All healthy fruit trees are heavy feeders that remove large quantities of mineral nutrients from the soil. Even though all plants require 16 elements that are referred to as essential, fruit trees draw most heavily on macronutrients.

It is important to replace these macronutrients on a regular basis to keep trees vigorous and healthy. The macronutrients we should apply regularly are nitrogen, phosphorus, potassium, calcium, magnesium and sulfur. Carbon, hydrogen and oxygen are also needed in large quantities, but these are supplied by air, water and organic matter.

There are two categories of fertilizer that differentiate the source of the plant nutrients:

  • One category is referred to as organic fertilizer. These fertilizers originate from plant or animal sources and are naturally occurring. These include manures, composts, blood meal, bone meal, fish meal, alfalfa pellets and others.
  • The other category of fertilizer is chemical or conventional. These fertilizers are either processed minerals or chemical salts.

Whether you apply organic or conventional fertilizers to the soil, the important thing to remember is to apply only what your soil lacks and what your plant needs.

The timing of application is important to protect our waterways from unintentional contamination due to runoff and leaching. Apply fertilizer only at the time of year when the fruit tree will use it.

Fruit trees in western Oregon are able to grow on a wide variety of soils, but in most locations fertilization will improve plant vigor and health. To accurately determine what nutrients are present and what nutrients are lacking, take a soil sample. After you have your soil test results, you can supply just what nutrients your soil lacks. If your soil has sufficient levels of macronutrients, you may decide to apply just compost or aged manure to keep the soil healthy and porous.


If your soil lacks phosphorus, calcium or potassium, work these nutrients into the bottom of the planting hole with the soil, so that they will be available for the root system of the new tree. These elements do not move rapidly in the soil, so incorporating them at planting time makes them more quickly available to the tree.

Do not use nitrogen fertilizer in the planting hole; this can burn new roots. Instead, apply 1 pound of triple super phosphate per tree. Organic growers can use 3 pounds of bone meal per planting hole. If your soil's pH is below 6 or your soil sample indicates a deficiency of calcium, add 1-2 pounds of lime per planting hole to sweeten the soil.

It is a good practice to hold off using any nitrogen fertilizer for several months in the first growing season. Once the root system becomes established, you can put a light application (one cup of sulfate of ammonium) around the drip line of the young tree. For a good organic alternative, apply 5-10 pounds of aged manure around the drip line of the tree.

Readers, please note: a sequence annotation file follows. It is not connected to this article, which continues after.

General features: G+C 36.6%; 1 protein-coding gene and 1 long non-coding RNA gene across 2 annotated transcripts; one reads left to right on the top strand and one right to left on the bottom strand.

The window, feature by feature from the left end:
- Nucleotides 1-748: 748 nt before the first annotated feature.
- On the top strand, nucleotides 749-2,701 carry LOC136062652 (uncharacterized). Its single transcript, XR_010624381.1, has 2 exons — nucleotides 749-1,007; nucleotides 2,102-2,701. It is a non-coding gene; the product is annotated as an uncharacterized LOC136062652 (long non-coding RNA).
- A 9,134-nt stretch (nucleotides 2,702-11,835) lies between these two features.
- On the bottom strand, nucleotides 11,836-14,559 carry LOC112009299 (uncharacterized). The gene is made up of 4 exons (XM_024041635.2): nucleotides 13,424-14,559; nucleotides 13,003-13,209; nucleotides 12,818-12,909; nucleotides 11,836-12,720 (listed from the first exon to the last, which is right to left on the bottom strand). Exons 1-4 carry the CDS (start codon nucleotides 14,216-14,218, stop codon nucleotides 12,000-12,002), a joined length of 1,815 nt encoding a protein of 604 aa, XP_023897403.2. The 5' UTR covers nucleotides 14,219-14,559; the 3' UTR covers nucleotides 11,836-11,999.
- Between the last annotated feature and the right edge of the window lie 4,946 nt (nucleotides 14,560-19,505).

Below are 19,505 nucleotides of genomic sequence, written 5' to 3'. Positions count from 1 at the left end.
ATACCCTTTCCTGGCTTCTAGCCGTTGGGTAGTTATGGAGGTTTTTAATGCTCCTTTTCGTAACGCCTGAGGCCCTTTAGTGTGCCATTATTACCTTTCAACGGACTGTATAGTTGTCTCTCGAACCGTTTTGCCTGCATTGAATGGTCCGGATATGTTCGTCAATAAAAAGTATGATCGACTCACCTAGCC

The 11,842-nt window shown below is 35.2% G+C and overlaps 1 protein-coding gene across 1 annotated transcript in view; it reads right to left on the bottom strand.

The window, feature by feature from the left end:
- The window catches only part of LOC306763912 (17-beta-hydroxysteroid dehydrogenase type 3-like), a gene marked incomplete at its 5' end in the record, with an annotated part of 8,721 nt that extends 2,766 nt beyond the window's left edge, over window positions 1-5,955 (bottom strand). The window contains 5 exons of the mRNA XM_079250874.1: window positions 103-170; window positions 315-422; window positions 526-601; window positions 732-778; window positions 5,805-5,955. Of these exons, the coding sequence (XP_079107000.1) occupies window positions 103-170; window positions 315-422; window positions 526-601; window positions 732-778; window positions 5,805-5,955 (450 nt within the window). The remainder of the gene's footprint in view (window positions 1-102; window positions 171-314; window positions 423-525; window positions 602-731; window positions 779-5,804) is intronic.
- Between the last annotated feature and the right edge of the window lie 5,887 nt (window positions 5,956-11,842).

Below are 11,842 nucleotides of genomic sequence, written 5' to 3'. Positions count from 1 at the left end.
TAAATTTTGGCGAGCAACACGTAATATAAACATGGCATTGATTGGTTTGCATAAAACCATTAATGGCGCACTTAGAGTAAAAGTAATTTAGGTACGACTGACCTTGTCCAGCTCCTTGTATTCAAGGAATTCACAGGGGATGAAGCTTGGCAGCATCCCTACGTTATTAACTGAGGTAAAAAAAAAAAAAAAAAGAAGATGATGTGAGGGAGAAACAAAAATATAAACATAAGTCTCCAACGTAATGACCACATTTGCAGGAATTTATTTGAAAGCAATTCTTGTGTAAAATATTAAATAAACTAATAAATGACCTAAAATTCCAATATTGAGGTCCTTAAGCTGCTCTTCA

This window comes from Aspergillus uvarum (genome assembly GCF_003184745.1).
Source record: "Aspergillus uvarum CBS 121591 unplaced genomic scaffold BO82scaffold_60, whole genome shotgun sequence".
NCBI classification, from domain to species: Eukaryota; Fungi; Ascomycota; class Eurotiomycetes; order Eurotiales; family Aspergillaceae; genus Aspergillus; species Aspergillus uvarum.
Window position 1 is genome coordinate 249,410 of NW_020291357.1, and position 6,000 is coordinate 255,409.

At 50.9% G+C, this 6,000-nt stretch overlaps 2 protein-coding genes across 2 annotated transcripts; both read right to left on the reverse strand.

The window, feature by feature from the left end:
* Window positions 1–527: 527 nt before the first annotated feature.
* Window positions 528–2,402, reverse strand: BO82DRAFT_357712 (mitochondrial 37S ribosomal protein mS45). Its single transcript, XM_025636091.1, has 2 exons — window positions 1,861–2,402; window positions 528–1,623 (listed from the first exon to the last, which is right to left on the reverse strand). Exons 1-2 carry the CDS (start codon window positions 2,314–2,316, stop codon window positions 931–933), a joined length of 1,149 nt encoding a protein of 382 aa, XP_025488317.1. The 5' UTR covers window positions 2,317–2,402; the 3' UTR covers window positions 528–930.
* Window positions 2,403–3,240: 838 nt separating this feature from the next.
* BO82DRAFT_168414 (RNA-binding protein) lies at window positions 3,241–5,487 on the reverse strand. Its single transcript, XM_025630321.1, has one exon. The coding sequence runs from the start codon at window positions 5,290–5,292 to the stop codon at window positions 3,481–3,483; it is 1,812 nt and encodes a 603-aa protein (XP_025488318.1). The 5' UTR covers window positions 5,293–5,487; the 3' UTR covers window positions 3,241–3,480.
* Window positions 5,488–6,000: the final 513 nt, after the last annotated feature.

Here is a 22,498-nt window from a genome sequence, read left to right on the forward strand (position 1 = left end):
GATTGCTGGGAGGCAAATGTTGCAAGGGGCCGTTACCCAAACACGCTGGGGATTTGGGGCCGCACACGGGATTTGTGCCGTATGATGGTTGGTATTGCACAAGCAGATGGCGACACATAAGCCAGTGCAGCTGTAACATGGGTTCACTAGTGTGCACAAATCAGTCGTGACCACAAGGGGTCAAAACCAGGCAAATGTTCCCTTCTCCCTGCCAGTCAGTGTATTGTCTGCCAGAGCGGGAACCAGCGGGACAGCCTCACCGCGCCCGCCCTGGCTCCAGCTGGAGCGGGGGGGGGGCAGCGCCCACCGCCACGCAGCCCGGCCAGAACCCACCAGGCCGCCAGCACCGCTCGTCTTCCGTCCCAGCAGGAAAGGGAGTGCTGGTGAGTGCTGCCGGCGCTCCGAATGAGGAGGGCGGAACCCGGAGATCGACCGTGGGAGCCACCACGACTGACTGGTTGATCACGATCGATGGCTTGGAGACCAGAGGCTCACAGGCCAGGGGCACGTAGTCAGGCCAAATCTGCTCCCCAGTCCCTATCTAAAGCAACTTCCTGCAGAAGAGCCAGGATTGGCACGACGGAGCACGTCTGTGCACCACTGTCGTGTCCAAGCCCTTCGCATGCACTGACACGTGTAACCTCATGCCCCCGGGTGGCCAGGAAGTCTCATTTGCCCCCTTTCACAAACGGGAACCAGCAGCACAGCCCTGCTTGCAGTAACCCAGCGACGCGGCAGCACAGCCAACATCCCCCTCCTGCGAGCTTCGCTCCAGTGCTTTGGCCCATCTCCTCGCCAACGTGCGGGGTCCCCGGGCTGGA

Second year

Nitrogen or other macronutrients should be applied in the second year. Research indicates that applying fertilizers in August or early September maximizes nutrient uptake and is more efficient than late winter fertilization. Early season fertilization is often leached. Late summer to fall fertilization at the time of your last irrigation is taken more directly into the tree, helping to make healthy buds, spurs and shoots for the coming year without stimulating late growth.

So, how much nitrogen should you use for the first few years with your fruit trees? There is an easy rule to follow. Use about one-eighth of a pound of actual nitrogen per year of tree age. In the second year, that means to use a quarter-pound of actual nitrogen, 1.25 lbs of ammonium sulfate 21-0-0, or 1.75 lbs of 16-16-16, or 9 lbs of rabbit manure, or 17 lbs of steer manure.

For a tree that reaches 8 years old, add 1 lb of actual nitrogen, which would come from 5 lbs of 21-0-0, or 7 lbs of 16-16-16, or 35 lbs of rabbit manure or 70 lbs of steer manure. Once your tree has reached 8 years old, you no longer need to increase the amount of nitrogen fertilizer. Stay with 1 lb per year going forward.

Another way to gauge if your fertilization is adequate is to measure the amount of new wood your tree is making each year. If your apple or pear tree is under 8 years old and is making less than 12 inches of new shoot growth each year, you should apply more nitrogen. If your tree is making between 12 and 18 inches of new growth per year, you are fertilizing correctly.

If your tree is making over 18 inches of new growth per year, you can reduce your nitrogen inputs. A fruit tree that is overstimulated will be an insect magnet because of the succulent new growth. The fruit on apple trees with excessive nitrogen fertilization may also have a tendency to have bitter pit, an apple spotting disorder that is also linked to a calcium deficiency.

With trees in the genus prunus (cherry, plum, peach, apricot and nectarine), growth targets for new wood will be a little different from that of apples and pears. A young prunus tree should make about 2 feet of new shoot growth per year. If the growth is less than 18 inches, fertilize more. If the growth is more than 30 inches, reduce your nitrogen fertilization.

Remember to research your own areas for local fertility knowledge. Many soils in western Oregon are deficient in potassium, phosphorus and boron. Our local soils can also have excess amounts of magnesium.

A soil test is an important start in a good fertilization program.

Previously titled
Fruit tree fertilization

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